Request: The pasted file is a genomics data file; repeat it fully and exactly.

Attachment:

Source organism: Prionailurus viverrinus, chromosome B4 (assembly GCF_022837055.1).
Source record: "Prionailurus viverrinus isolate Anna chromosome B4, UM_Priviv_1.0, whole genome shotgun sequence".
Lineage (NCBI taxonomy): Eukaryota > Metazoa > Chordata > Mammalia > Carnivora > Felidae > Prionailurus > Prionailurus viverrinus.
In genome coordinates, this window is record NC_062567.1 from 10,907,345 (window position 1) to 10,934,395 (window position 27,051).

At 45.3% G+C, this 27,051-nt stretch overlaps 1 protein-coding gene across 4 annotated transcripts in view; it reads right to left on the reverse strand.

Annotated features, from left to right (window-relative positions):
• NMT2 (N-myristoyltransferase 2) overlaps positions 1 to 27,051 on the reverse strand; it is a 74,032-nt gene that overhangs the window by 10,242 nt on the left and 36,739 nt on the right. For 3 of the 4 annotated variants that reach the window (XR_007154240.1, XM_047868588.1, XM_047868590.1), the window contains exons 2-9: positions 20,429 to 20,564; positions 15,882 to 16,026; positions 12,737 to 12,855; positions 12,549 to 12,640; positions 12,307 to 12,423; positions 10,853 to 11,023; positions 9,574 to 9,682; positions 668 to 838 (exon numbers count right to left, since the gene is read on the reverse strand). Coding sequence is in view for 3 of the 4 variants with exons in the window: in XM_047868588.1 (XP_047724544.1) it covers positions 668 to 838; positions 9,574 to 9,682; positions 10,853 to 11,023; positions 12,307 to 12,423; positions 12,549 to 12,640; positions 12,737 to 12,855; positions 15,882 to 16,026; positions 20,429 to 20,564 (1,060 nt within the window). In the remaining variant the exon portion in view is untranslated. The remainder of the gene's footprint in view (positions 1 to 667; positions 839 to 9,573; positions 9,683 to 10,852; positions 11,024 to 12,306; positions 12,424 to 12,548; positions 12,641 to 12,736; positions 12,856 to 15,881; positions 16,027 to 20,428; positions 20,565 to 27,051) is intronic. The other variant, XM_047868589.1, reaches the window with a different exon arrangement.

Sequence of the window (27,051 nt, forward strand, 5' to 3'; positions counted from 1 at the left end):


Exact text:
Source organism: Prionailurus viverrinus, chromosome B4 (assembly GCF_022837055.1).
Source record: "Prionailurus viverrinus isolate Anna chromosome B4, UM_Priviv_1.0, whole genome shotgun sequence".
Lineage (NCBI taxonomy): Eukaryota > Metazoa > Chordata > Mammalia > Carnivora > Felidae > Prionailurus > Prionailurus viverrinus.
In genome coordinates, this window is record NC_062567.1 from 10,907,345 (window position 1) to 10,934,395 (window position 27,051).

At 45.3% G+C, this 27,051-nt stretch overlaps 1 protein-coding gene across 4 annotated transcripts in view; it reads right to left on the reverse strand.

Annotated features, from left to right (window-relative positions):
• NMT2 (N-myristoyltransferase 2) overlaps positions 1 to 27,051 on the reverse strand; it is a 74,032-nt gene that overhangs the window by 10,242 nt on the left and 36,739 nt on the right. For 3 of the 4 annotated variants that reach the window (XR_007154240.1, XM_047868588.1, XM_047868590.1), the window contains exons 2-9: positions 20,429 to 20,564; positions 15,882 to 16,026; positions 12,737 to 12,855; positions 12,549 to 12,640; positions 12,307 to 12,423; positions 10,853 to 11,023; positions 9,574 to 9,682; positions 668 to 838 (exon numbers count right to left, since the gene is read on the reverse strand). Coding sequence is in view for 3 of the 4 variants with exons in the window: in XM_047868588.1 (XP_047724544.1) it covers positions 668 to 838; positions 9,574 to 9,682; positions 10,853 to 11,023; positions 12,307 to 12,423; positions 12,549 to 12,640; positions 12,737 to 12,855; positions 15,882 to 16,026; positions 20,429 to 20,564 (1,060 nt within the window). In the remaining variant the exon portion in view is untranslated. The remainder of the gene's footprint in view (positions 1 to 667; positions 839 to 9,573; positions 9,683 to 10,852; positions 11,024 to 12,306; positions 12,424 to 12,548; positions 12,641 to 12,736; positions 12,856 to 15,881; positions 16,027 to 20,428; positions 20,565 to 27,051) is intronic. The other variant, XM_047868589.1, reaches the window with a different exon arrangement.

Sequence of the window (27,051 nt, forward strand, 5' to 3'; positions counted from 1 at the left end):